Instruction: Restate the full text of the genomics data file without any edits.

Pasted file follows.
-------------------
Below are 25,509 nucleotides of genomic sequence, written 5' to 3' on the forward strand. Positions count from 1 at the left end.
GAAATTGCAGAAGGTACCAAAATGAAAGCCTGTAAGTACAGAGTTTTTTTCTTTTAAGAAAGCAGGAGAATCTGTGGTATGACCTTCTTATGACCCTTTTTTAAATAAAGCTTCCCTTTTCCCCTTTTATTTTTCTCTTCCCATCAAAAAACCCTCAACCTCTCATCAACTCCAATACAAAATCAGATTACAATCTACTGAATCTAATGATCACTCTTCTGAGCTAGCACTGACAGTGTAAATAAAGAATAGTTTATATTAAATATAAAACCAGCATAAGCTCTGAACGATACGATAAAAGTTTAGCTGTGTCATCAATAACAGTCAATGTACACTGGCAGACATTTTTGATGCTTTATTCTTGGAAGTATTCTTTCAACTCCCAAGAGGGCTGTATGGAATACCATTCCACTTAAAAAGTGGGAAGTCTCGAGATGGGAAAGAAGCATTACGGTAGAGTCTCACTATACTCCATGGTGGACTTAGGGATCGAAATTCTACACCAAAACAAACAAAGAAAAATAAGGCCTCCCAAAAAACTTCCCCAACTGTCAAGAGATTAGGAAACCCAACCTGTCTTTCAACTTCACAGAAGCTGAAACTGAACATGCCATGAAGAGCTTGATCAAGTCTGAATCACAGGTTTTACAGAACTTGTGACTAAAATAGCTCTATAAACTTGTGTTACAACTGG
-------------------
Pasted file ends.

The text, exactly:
Below are 25,509 nucleotides of genomic sequence, written 5' to 3' on the forward strand. Positions count from 1 at the left end.
GAAATTGCAGAAGGTACCAAAATGAAAGCCTGTAAGTACAGAGTTTTTTTCTTTTAAGAAAGCAGGAGAATCTGTGGTATGACCTTCTTATGACCCTTTTTTAAATAAAGCTTCCCTTTTCCCCTTTTATTTTTCTCTTCCCATCAAAAAACCCTCAACCTCTCATCAACTCCAATACAAAATCAGATTACAATCTACTGAATCTAATGATCACTCTTCTGAGCTAGCACTGACAGTGTAAATAAAGAATAGTTTATATTAAATATAAAACCAGCATAAGCTCTGAACGATACGATAAAAGTTTAGCTGTGTCATCAATAACAGTCAATGTACACTGGCAGACATTTTTGATGCTTTATTCTTGGAAGTATTCTTTCAACTCCCAAGAGGGCTGTATGGAATACCATTCCACTTAAAAAGTGGGAAGTCTCGAGATGGGAAAGAAGCATTACGGTAGAGTCTCACTATACTCCATGGTGGACTTAGGGATCGAAATTCTACACCAAAACAAACAAAGAAAAATAAGGCCTCCCAAAAAACTTCCCCAACTGTCAAGAGATTAGGAAACCCAACCTGTCTTTCAACTTCACAGAAGCTGAAACTGAACATGCCATGAAGAGCTTGATCAAGTCTGAATCACAGGTTTTACAGAACTTGTGACTAAAATAGCTCTATAAACTTGTGTTACAACTGG